Timeline of American House Styles
Like more than 100 million people, we saw this year’s Superbowl to observe the New York Giants prevail within the New England Patriots. But let’s face it. We see the Superbowl for not only the match but for the half-time show and commercials as well. Actually, there have been Superbowl games when the half time show (who will forget the infamous”wardrobe malfunction”) or the commercials are a great deal better than the match.
Interestingly, there were many commercials from the likes of Chrysler, Budweiser and the NFL which featured a deadline narrative. I have to mention that narratives that are deadline’ve always fascinated me. The NFL spot, revealing a running back hurrying down the area. His equipment, blockers, setting, style and more all changing as he hits the next yard marker. It’s a wonderfully way of showing history and change.
It got me thinking about the way the American house has shifted over a couple of centuries and how amazing home photographs depict this.
From the introduction of the first settlers into our day, versions have influenced the American house. Whether French and British New England or even Spanish in the South and Southwest, the first settlers built what they knew and were familiar with.
But, needless to say, they adapted the styles to their new places and the materials at hand. For instance, a house in New England could have had fewer and smaller windows as a response to the harsh winters and the unavailability of glass.
Charlie & Co.. Design, Ltd
As America grew and became more prosperous, the houses became larger and constructed of more expensive substances. And more pronounced regional differences became more evident too. While in the Northeast the houses continued to be massive and fortresses from the harsh winter…
Frederick + Frederick Architects
… houses in the South developed wraparound verandas to shade the interiors and tall windows to allow breezes: a tradition which continues today.
Various stylistic revivals came in and out of fashion from the late 18th century during the majority of the 19th century. Revival before, then Gothic Revival a couple of years later dominated house layout. Even though the Greek Revival had a connection to the new American democracy, the Gothic Revival came about when a more scenic and bucolic America had been envisioned.
Dijeau Poage Construction
And what would the 19th century be without the Italianate, Second Empire, Moorish and all of the other overseas inspired movements? Initially looking outward, it appears to me that as America was rapidly growing it had been searching for an architectural identity that fit.
Rhodes Architectural Stone
This search led, at the previous quarter of the 19th century, to the Shingle Style. These were expressive houses of swelling amounts and banded, horizontal elements. The desire for open floor plans and powerful inside-outside connections led to large openings connecting interior rooms to additional rooms and inside rooms to outdoor rooms.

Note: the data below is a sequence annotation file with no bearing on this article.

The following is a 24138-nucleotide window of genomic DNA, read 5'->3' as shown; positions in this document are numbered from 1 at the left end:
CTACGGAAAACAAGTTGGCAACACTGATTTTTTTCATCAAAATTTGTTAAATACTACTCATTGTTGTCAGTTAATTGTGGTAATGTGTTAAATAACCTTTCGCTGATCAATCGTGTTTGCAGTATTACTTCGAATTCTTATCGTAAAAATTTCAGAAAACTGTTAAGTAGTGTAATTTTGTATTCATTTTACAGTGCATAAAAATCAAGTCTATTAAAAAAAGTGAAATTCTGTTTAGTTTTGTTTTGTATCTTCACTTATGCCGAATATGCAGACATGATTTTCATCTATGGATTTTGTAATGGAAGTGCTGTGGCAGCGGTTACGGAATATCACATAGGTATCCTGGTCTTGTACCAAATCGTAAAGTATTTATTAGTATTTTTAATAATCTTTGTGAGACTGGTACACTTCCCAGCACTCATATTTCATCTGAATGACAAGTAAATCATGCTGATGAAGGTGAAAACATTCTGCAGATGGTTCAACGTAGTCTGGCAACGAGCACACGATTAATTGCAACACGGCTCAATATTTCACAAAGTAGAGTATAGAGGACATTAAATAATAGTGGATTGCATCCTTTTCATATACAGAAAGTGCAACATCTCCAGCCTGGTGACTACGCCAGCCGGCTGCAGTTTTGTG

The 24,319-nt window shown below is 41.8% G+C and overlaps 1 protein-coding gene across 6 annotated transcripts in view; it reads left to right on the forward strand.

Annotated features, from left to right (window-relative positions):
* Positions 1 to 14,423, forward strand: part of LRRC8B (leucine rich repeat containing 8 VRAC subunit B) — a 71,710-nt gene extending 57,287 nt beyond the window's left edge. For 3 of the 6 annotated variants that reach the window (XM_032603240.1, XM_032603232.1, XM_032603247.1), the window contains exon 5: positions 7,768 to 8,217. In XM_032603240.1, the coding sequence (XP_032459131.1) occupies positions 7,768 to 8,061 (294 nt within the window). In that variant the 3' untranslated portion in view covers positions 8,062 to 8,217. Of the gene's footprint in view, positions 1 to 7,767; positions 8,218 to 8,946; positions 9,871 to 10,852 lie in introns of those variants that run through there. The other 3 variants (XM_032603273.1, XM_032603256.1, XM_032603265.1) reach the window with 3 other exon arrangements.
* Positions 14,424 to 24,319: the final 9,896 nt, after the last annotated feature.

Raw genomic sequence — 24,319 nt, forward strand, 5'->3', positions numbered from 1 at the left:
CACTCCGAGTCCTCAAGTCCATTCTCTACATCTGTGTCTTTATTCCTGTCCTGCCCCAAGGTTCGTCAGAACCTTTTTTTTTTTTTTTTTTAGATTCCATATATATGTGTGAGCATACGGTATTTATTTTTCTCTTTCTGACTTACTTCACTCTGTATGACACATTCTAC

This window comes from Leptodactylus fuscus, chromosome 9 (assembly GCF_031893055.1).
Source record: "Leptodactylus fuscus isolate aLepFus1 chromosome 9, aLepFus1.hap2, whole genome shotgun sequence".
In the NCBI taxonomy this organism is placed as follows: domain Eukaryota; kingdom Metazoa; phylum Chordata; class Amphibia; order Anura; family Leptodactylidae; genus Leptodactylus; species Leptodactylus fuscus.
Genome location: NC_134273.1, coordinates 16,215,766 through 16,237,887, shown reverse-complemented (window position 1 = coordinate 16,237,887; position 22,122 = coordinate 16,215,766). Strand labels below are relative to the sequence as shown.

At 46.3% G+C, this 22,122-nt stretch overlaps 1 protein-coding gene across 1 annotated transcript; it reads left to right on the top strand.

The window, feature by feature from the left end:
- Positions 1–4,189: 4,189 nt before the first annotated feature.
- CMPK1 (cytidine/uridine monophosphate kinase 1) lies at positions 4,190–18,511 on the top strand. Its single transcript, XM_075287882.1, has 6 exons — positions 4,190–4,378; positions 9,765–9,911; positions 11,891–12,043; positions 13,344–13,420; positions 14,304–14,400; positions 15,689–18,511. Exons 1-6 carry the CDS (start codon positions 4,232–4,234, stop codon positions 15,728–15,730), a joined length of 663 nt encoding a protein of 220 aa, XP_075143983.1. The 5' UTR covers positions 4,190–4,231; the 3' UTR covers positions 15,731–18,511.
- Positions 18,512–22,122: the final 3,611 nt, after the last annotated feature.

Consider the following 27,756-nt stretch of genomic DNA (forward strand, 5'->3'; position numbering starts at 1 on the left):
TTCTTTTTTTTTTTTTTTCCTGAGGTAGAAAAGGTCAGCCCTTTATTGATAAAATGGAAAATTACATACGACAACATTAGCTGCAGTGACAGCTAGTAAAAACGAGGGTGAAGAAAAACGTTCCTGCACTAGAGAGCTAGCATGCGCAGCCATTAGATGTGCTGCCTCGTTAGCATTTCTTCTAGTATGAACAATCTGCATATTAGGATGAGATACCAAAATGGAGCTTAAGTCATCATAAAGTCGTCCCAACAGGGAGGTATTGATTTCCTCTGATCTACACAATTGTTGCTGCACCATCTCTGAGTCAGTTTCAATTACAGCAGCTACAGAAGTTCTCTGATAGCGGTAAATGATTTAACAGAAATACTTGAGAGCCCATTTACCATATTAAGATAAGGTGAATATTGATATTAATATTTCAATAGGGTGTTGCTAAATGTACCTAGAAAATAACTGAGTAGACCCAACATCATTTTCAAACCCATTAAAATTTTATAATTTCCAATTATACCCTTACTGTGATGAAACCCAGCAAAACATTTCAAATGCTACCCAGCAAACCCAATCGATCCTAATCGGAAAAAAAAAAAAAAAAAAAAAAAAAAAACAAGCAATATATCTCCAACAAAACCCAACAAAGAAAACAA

AIA, bud Dietrich
It’s not surprising that Frank Lloyd Wright’s first functions, for example his Oak Park house, were at the Shingle Style since that was the first step in the creation of the Prairie Style. Low, long and all horizontal, the house is no more a collection of box-like rooms. It’s a totally new way of producing domestic spaces that celebrated the connected and open rather than the closed and cave-like.
AIA, bud Dietrich
However, the Prairie Style didn’t last but a couple of decades. Whether it was the nouveau riche of the Roaring’20s or the despair of the Great Depression, America turned into the safe and protected, the tried and true. It was time for its Colonial to take centre stage. However, these aren’t the colonial houses of 200 years before. Although the outward appearance is one of Colonial America, the interiors are the open plans and comfortable spaces that Americans needed of their houses.
Gary Hutton Design
Of course, not everyone was constructing the Colonial. Some places, most notably California and Florida, seen a continuation of that desire to build the quintessential American residence. A house that would be forward looking, accommodate a relaxed lifestyle and dissolve the barriers between inside and out. These Mid-Century Modern houses are now cherished.
Where we are: ready for the next act in house layout. Even though it’s impossible (and probably unnecessary) to forecast the style, we know that the next generation of American houses will:
Be smaller because we no longer want to heat, cool, keep and pay for all that house.Incorporate low-maintenance materials that can last, freeing up our time and money for additional pursuits.Be contextual to ensure a house in the Pacific Northwest reacts to a different pair of climate and cultural forces than a house in the Deep South. Inform us What do you believe is next in house design?
Read more photos of home exteriors